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Immunocompromised require third COVID vaccine dose: ATAGI


Matt Woodley


8/10/2021 1:56:49 PM

The additional dose is considered part of the primary regimen and is intended to generate an immune response equivalent to the general population.

Cancer patient receiving COVID vaccine.
The recommended interval for the third dose for immunocompromised people is 2–6 months after their second dose.

Severely immunocompromised people should receive a third dose of a COVID-19 vaccine as part of their primary course, the Australian Technical Advisory Group on Immunisation (ATAGI) has confirmed.
 
The updated clinical guidance, initially flagged last month, is aimed at addressing the risk of a suboptimal or non-response to the standard two dose schedule in this cohort and maximise the level of immune response to ‘as close as possible to the general population’.
 
However, ATAGI still recommends that immunocompromised people continue risk mitigation strategies such as mask wearing and social distancing even after receiving their third dose.
 
Pfizer or Moderna mRNA vaccines are preferred to AstraZeneca for the third dose. The latter can be used for individuals who received it for their first two doses if there are no contraindications or precautions for use, or if a significant adverse reaction occurred after a previous mRNA vaccine dose, such as anaphylaxis or myocarditis.
 
The recommended interval for the third dose is 2–6 months after the second dose, but a minimum interval of four weeks may be considered in exceptional circumstances, ie anticipated intensification of immunosuppression or outbreaks. People who have had a second dose more than six months ago should receive a third dose whenever feasible.
 
The new guidance applies to all individuals aged 12 years or older with certain conditions or on therapies known to lead to severe immunocompromise.
 
Anyone with an unlisted condition should only be considered for a third dose where the treating physician has assessed the patient as having a similar level of severe immunocompromise to the listed conditions, and where the benefits of a third dose outweigh the risks.
 
Meanwhile, people who are not severely immunocompromised but later commence significant immunosuppressive therapy more than two weeks after their second dose will not require a third dose, ‘as it can be expected that an adequate response to two primary doses will be achieved’.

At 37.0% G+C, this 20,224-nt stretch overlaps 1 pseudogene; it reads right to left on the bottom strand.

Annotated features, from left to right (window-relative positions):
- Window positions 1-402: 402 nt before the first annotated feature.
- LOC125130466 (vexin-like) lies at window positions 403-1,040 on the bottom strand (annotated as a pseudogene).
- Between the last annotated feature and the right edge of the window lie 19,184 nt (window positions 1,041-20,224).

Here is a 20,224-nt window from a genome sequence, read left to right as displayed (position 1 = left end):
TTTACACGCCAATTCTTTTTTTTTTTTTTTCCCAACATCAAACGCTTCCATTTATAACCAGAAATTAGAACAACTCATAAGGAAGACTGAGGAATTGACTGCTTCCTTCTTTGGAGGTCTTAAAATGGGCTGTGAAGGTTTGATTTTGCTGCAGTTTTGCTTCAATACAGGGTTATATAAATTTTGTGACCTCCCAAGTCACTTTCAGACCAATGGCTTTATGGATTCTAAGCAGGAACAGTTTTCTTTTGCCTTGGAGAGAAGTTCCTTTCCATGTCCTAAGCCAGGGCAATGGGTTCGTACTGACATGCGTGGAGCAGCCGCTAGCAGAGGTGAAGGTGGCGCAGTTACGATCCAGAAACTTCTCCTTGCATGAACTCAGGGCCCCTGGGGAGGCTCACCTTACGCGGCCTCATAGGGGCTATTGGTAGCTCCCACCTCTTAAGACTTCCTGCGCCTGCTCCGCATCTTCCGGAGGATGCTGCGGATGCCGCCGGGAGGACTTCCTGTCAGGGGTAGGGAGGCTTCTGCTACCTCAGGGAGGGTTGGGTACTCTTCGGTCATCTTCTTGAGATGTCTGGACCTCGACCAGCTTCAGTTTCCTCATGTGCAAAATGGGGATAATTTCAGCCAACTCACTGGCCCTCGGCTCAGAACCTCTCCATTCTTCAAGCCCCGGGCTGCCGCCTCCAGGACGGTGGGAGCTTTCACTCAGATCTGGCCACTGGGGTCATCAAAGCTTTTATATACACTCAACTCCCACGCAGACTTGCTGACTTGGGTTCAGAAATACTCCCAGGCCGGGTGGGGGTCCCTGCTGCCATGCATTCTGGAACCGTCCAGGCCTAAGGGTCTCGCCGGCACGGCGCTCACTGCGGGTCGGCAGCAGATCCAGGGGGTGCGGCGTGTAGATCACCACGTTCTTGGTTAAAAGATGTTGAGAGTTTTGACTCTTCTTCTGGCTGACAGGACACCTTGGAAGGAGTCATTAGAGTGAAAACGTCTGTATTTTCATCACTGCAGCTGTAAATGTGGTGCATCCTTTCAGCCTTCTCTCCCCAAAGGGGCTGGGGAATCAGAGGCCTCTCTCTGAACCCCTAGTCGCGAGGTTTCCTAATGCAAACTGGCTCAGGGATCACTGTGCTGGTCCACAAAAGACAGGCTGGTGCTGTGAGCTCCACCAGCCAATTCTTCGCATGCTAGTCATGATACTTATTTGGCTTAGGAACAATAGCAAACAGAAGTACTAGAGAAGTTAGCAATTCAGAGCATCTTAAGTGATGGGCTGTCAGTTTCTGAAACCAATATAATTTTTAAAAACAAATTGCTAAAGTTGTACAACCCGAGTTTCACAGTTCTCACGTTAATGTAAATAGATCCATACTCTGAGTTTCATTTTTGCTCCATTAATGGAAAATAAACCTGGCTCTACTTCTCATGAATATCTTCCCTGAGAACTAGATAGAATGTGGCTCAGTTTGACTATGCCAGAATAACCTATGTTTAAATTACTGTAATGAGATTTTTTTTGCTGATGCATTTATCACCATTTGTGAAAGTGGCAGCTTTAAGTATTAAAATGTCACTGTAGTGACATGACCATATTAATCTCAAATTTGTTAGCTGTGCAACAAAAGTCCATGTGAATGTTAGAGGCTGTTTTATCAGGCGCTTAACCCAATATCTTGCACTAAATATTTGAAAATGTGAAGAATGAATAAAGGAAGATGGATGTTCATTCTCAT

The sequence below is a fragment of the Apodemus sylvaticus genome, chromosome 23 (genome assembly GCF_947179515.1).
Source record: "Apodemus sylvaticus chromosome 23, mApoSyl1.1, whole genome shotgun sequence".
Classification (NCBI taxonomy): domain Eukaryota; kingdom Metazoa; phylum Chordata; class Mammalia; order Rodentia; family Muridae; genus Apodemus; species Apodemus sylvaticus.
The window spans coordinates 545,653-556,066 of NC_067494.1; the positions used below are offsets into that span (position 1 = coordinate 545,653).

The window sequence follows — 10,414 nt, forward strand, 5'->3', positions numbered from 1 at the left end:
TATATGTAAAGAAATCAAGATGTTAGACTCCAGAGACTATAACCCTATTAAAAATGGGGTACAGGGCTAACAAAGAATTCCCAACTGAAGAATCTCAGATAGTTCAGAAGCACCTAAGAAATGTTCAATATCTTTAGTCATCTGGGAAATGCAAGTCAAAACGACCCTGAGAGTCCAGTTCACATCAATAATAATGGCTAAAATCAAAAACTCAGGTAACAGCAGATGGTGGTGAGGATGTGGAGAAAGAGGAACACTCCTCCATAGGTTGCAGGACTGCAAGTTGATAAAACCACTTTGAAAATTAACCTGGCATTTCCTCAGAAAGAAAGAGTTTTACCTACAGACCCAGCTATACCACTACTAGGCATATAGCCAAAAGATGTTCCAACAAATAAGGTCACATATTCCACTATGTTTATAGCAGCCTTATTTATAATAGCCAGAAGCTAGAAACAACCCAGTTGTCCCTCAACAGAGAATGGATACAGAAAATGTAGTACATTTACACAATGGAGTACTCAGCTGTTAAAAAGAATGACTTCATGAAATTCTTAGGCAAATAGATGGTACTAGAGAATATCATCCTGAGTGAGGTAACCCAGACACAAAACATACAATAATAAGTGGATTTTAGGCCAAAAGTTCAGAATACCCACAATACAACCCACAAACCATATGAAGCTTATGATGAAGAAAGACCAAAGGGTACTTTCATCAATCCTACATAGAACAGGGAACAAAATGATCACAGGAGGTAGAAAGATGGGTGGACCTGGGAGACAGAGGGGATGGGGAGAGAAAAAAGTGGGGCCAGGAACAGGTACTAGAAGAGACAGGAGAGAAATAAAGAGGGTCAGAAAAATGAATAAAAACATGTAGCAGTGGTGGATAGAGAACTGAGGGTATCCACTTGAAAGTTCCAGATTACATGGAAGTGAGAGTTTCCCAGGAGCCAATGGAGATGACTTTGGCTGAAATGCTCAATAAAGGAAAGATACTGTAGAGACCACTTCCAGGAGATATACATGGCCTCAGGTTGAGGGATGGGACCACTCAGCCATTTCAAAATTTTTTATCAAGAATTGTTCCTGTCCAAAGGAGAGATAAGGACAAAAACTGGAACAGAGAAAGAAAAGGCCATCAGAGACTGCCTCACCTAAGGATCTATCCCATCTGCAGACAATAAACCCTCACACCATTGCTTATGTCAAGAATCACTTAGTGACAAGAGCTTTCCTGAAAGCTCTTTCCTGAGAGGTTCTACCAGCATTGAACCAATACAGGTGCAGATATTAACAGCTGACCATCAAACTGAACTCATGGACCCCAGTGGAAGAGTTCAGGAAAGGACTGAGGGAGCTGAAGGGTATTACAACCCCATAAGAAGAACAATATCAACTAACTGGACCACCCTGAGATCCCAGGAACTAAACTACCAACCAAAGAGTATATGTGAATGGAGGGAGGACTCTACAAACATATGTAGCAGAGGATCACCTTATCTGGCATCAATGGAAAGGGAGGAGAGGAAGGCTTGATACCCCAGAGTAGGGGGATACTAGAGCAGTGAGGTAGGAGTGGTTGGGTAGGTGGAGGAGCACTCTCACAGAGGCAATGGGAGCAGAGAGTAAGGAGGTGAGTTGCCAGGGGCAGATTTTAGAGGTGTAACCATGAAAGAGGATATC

Likewise, at present ATAGI does not recommend subsequent doses beyond the third dose, as many patients who fail to respond to a third dose may not respond to further doses.
 
The vaccine advisory group has said it will continue to monitor the evidence around the duration of protection and advise on the need for subsequent (booster) doses in immunocompromised populations to address waning protection or the risk posed by variants of concern.
 
Further advice on booster doses, including for healthcare workers, older adults and the general population, is expected at a later date.
 
A third dose is recommended for people with the following immunocompromising conditions and therapies:

  • Active haematological malignancy
  • Non-haematological malignancy with current active treatment including chemotherapy, radiotherapy, and/or hormonal therapy, but excluding immunotherapy with immune checkpoint inhibitors
  • Solid organ transplant with immunosuppressive therapy
  • Haematopoietic stem cell transplant (HSCT) recipients or chimeric antigen receptor T-cell (CAR-T) therapy within two years of transplantation
    • These patients require revaccination with three additional doses of COVID-19 vaccine, irrespective of doses given prior to transplantation, commencing generally ≥3–6 months after their transplant after discussion with their treating specialist.
    • Those beyond two years from transplant should discuss with their treating specialist about the need for a third dose.
  • Immunosuppressive therapies, including:
    • high dose corticosteroid treatment equivalent to >20 mg/day of prednisone for ≥14 days in a month, or pulse corticosteroid therapy
    • multiple immunosuppressants where the cumulative effect is considered to be severely immunosuppressive
    • selected conventional synthetic disease-modifying anti-rheumatic drugs (csDMARDS):
      • including mycophenolate, methotrexate (>0.4 mg/kg/week), leflunomide, azathioprine (>3 mg/kg/day), 6-mercaptopurine (>1.5 mg/kg/day), alkylating agents (eg cyclophosphamide, chlorambucil), and systemic calcineurin inhibitors (eg cyclosporin, tacrolimus)
      • excluding hydroxychloroquine or sulfasalazine when used as monotherapy
    • biologic and targeted therapies anticipated to reduce the immune response to COVID-19 vaccine:
      • including B cell depleting agents (eg anti-CD20 monoclonal antibodies, BTK inhibitors, fingolimod), anti-CD52 monoclonal antibodies (alemtuzumab), anti-complement antibodies (eg eculizumab), anti-thymocyte globulin (ATG) and abatacept
      • excluding agents with likely minimal effect on vaccine response such as immune checkpoint inhibitors, anti-integrins, anti-TNF-α, anti-IL1, anti-IL6, anti-IL17, anti-IL4 and anti-IL23 antibodies
  • Primary immunodeficiency, including combined immunodeficiency and syndromes, major antibody deficiency (eg, common variable immune deficiency [CVID] or agammaglobulinemia), defects of innate immunity (including phagocytic cells), defects of immune regulation, complement deficiencies and phenocopies of primary immunodeficiencies
  • Advanced or untreated HIV with CD4 counts <250/μL or those with a higher CD4 count unable to be established on effective antiretroviral therapy
    • a third primary dose is not required for people living with HIV, receiving ART with CD4 counts ≥250/μL
  • Long-term haemodialysis or peritoneal dialysis
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